Discussions around the boardroom table regularly feature, in some form, how the business or organisation can shake off the shackles of legacy issues and system constraints to start thinking like a start-up.
Useful as it can be to adopt a bit of ‘blue sky thinking’, considering the opportunities outside the remits of BAU; when it inevitably leads to encouraging employees to think like an entrepreneur, it’s dodgy ground.
What are some issues with innovative thinking?
First of all – in my opinion – asking employees to be more entrepreneurial is a flawed concept. As a broad-brush stereotype, an entrepreneur has their skin in the game, will put their house on the line to get an idea off the ground and will live and breathe a new business 24/7. As committed as your employees may be, if that level of dedication will not lead to them becoming mortgage free or famous, then they are unlikely to be inclined, or equipped, to truly think entrepreneurially.
By their nature, entrepreneurs are lateral thinkers; visionaries; people prepared to champion ideas, and people with the time, cash and influence to put their weight behind them. That’s just not Rob in accounts. Rob gets his head down and focuses with laser-like precision on getting the job done – and that’s what you need from him. Ask Rob to think like an entrepreneur and he’ll either think you are speaking Latin, or fear that you are threatening his livelihood.
Secondly, is it really entrepreneurial thinking you’re after? When companies talk about innovation in this context, it is often used as a catch-all for continuous improvement. Do you really want all your employees focused on R&D, or simply switched on to finding new and better ways of doing their everyday stuff?
When pressed, it’s generally the latter. So how can we generate ownership and empowerment to fuel innovation with a small ‘i’?
Celebrate success and failure consistently
Review your recognition programmes, celebrate new values-led thinking and the people behind it. Reward it and show it’s being rewarded – as humans we are naturally competitive and nothing stokes creativity more than seeing others succeed – or at least trying to.
It’s well known that failing is a key component of innovation, but when the parameters in which employees can fail are unclear, the status quo can be the safest option. ‘Dare to Try’, a category in Tata’s Innovista awards, rewards informative failures, backing the thinking that if we all shared our lessons learnt, we’d get to exciting places much quicker.
Recognise the major achievements, but just as importantly, recognise the smaller ones on a regular basis. This will start to fuel the culture you want to create.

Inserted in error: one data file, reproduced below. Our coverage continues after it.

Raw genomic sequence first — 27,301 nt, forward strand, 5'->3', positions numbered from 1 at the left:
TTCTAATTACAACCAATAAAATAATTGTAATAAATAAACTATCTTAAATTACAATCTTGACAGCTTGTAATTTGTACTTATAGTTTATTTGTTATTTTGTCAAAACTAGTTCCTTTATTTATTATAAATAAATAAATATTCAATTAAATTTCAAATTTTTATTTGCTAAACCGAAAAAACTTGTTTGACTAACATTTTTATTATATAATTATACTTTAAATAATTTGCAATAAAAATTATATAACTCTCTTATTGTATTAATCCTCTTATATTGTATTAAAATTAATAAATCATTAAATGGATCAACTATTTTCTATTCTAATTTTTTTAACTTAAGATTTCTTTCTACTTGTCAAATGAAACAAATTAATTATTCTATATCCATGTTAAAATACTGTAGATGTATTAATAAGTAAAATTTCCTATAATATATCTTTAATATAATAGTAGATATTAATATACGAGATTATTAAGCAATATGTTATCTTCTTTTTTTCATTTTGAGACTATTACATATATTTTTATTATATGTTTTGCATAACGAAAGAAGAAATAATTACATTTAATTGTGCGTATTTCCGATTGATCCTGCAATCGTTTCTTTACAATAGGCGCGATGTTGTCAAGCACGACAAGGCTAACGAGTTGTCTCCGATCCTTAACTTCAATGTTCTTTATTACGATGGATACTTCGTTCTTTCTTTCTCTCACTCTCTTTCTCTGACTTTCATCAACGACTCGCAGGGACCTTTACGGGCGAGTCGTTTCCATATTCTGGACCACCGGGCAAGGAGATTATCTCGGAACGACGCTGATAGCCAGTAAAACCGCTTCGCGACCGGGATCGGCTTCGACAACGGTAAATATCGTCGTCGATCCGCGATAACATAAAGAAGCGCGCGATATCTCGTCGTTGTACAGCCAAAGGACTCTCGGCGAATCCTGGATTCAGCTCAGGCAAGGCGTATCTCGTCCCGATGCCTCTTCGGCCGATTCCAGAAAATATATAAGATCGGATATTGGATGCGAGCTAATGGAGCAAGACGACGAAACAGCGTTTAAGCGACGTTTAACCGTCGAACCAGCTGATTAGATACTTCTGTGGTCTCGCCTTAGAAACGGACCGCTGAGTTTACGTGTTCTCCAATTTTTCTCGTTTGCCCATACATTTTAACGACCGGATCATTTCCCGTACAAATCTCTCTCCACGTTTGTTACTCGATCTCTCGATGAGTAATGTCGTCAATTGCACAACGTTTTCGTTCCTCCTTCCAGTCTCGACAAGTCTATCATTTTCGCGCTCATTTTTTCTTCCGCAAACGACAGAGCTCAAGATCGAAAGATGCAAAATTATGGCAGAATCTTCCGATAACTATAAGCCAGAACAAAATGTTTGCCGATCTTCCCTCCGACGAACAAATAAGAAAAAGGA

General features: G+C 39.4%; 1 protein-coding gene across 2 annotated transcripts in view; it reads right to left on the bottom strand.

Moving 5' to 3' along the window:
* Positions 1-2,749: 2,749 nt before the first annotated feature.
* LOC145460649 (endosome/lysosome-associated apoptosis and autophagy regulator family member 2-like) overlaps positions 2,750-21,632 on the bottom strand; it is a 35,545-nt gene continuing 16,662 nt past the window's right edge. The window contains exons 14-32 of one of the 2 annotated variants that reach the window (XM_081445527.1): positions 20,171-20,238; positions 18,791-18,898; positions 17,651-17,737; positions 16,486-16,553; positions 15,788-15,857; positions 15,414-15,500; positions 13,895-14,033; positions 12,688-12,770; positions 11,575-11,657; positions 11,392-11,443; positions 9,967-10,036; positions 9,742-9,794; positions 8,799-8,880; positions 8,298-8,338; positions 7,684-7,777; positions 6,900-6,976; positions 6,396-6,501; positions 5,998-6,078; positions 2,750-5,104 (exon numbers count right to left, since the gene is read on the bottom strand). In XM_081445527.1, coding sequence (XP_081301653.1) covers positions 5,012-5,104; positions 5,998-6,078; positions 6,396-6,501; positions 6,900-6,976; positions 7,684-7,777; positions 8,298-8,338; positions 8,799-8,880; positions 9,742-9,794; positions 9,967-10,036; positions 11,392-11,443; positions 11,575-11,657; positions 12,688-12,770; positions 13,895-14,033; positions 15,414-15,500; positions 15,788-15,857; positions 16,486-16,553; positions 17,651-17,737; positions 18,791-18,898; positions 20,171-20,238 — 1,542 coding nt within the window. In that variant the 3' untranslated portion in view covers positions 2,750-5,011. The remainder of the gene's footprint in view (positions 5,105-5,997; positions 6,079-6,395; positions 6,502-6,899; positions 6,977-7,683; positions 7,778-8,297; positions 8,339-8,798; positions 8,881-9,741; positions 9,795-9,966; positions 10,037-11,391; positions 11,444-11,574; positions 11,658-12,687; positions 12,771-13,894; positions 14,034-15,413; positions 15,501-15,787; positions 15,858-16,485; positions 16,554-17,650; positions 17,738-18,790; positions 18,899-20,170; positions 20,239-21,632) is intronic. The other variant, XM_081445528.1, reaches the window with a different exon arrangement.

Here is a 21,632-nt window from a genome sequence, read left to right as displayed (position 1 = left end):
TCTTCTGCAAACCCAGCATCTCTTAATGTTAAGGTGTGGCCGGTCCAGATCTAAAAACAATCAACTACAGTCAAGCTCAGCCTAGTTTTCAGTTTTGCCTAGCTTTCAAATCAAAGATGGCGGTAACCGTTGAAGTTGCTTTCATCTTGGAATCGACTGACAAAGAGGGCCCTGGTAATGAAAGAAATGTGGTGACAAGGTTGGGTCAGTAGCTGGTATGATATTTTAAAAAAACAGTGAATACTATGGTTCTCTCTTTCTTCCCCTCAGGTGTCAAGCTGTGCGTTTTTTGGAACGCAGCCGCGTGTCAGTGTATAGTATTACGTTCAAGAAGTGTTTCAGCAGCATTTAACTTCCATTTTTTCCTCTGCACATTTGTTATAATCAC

Be clear on your goals
Want more commercial partnerships? Attract a new audience segment? Better your customer experience? When your people are clear on where you want to go, the ‘innovation’ challenge is more focused and can feel more achievable. Link it to your organisation’s purpose, and you’re empowering employees to play a key part in its success.
From formal continuous improvement methodology training, like that given to every employee at National Grid, to creative thinking events employed by the likes of our lovely clients at Photobox Group, there are numerous ways to set the challenge in a way which is right for your business. The latter may sound fluffy, but biannual make-a-thons open to all employees have led to award-winning creations on the production line and changes to the whole customer experience.
Build an employee experience which supports innovation
From collaborative workspaces (see my colleague Liz’s musings on why this means more than free coffee and yoga), time out ‘thinking policies’ inspired by Google’s infamous ‘20% Time’, and collaboration platforms such as Microsoft Teams and Slack, the environment and tools available to employees can help foster (or hinder) a culture of innovation.
If you want every layer of the organisation to think more innovatively, be clear on what this means in practice, and seed room for creativity into your employee experience – from inductions, to tech to team meetings.
Unsurprisingly, explicit ‘Invent and Simplify’ leadership behaviours feed Amazon’s ubiquitous innovation culture. The behaviours set expectations of how every leader can facilitate and personally drive innovation in their area. From day one, everyone knows what good looks like.
In summary – getting the foundations right to fuel innovative behaviour is half the battle; getting the right people in the right place for innovation to thrive is of course the other. But let’s first be clear of the ask and avoid the eye-rolling clichés. Do you really want everyone to think like an entrepreneur? After all, if we had companies full of entrepreneurs, who would start the start-ups?